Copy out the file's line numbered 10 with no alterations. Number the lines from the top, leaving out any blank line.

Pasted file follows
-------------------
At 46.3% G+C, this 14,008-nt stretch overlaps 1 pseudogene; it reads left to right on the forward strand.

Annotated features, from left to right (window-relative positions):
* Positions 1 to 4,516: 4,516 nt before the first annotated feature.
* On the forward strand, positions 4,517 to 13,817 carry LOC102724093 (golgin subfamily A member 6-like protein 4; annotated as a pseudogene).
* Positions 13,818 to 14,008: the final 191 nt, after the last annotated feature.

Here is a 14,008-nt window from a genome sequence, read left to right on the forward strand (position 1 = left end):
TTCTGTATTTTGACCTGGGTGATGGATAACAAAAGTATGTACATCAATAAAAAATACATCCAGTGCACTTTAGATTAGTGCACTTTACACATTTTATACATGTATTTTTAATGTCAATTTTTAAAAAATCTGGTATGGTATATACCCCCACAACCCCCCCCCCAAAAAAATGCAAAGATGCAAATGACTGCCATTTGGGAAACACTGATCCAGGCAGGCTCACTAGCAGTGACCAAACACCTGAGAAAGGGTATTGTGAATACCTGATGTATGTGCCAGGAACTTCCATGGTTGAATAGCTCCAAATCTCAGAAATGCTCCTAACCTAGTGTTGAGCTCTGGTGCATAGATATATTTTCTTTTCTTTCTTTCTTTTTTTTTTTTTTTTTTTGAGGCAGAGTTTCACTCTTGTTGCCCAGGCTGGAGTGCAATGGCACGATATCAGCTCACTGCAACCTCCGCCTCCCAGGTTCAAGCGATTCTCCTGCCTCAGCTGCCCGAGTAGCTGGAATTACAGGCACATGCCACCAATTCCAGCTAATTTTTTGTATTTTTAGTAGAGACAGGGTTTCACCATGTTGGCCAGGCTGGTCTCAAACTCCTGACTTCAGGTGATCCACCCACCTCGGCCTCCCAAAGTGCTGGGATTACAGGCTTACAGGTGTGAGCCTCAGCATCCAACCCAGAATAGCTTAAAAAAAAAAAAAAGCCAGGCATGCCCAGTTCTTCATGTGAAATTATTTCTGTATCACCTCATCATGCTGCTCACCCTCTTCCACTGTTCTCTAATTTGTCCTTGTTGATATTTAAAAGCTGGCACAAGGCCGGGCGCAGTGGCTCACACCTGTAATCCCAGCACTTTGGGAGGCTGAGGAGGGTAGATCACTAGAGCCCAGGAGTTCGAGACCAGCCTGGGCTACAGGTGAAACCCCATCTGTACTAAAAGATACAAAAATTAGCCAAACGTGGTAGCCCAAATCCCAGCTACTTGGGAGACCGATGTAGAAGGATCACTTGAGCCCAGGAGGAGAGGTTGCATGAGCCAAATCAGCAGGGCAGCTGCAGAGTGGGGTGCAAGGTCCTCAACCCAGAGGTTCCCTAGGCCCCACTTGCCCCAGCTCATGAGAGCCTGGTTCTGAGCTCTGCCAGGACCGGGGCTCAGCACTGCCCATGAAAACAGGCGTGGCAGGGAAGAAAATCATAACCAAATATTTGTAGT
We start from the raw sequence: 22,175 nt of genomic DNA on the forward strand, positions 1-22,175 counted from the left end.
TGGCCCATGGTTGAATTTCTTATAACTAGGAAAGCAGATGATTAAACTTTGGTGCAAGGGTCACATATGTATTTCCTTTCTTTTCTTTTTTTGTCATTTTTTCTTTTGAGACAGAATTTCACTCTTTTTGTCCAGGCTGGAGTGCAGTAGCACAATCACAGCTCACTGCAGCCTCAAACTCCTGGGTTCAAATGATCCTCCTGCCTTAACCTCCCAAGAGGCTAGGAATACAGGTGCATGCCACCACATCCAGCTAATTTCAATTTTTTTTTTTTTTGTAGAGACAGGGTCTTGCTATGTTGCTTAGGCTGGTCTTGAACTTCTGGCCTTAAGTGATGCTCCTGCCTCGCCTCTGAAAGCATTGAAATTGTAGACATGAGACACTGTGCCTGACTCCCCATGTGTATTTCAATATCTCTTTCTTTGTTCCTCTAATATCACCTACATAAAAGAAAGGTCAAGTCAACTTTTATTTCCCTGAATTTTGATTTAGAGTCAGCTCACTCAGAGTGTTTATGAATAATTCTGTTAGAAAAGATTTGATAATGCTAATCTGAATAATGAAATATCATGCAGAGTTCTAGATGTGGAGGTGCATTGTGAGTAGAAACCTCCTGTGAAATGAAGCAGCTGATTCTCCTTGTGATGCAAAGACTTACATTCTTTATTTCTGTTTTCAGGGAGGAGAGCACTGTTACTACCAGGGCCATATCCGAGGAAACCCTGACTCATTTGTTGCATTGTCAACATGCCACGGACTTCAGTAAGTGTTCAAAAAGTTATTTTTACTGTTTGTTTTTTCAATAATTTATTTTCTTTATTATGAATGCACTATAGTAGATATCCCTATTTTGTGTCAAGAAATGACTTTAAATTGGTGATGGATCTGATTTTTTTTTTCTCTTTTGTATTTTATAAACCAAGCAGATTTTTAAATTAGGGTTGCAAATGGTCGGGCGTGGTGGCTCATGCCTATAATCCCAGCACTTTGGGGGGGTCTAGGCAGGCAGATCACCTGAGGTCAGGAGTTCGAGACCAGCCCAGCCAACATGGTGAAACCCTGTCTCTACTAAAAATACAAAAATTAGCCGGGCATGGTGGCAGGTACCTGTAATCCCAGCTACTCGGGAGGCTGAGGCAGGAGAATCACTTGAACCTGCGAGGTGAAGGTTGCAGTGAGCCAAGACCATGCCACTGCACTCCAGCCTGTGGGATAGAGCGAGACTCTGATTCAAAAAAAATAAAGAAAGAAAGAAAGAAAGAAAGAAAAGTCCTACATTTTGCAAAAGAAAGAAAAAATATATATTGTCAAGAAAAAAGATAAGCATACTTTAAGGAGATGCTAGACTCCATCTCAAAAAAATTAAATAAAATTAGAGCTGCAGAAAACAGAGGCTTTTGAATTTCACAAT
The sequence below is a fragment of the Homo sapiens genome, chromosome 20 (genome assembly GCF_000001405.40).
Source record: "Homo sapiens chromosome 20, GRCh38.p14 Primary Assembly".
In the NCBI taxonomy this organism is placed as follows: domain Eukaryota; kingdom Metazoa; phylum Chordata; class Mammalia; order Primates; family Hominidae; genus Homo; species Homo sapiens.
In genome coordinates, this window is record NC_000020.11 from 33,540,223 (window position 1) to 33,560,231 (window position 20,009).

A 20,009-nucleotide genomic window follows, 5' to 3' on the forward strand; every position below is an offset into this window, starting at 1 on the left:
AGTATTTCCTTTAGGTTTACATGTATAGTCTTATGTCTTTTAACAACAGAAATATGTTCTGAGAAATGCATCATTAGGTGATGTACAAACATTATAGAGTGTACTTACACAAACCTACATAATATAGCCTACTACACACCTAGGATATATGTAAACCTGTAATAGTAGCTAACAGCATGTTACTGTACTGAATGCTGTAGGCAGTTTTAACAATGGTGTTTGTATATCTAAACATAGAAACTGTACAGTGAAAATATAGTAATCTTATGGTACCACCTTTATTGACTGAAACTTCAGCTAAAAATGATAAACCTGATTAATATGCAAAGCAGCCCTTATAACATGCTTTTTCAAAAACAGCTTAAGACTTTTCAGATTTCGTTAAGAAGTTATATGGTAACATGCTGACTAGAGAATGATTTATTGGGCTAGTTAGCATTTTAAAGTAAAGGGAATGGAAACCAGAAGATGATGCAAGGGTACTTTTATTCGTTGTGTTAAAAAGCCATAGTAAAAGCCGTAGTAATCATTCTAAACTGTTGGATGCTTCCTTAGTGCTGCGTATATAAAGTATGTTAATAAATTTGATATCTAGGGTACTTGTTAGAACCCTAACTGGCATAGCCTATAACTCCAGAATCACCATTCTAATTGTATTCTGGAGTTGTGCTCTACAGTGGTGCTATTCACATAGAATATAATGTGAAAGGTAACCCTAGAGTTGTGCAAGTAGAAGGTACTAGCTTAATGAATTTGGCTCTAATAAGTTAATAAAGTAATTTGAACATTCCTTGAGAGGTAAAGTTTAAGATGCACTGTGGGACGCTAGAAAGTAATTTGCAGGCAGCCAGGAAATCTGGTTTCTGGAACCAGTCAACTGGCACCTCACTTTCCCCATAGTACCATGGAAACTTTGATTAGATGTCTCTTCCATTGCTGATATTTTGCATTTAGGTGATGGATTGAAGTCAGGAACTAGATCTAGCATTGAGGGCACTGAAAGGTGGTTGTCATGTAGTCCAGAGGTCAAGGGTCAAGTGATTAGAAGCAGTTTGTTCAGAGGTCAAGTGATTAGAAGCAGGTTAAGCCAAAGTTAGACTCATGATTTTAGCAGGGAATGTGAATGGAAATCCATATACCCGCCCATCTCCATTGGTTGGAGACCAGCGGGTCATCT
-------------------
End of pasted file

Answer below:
The sequence below is a fragment of the Homo sapiens genome, chromosome 20 (genome assembly GCF_000001405.40).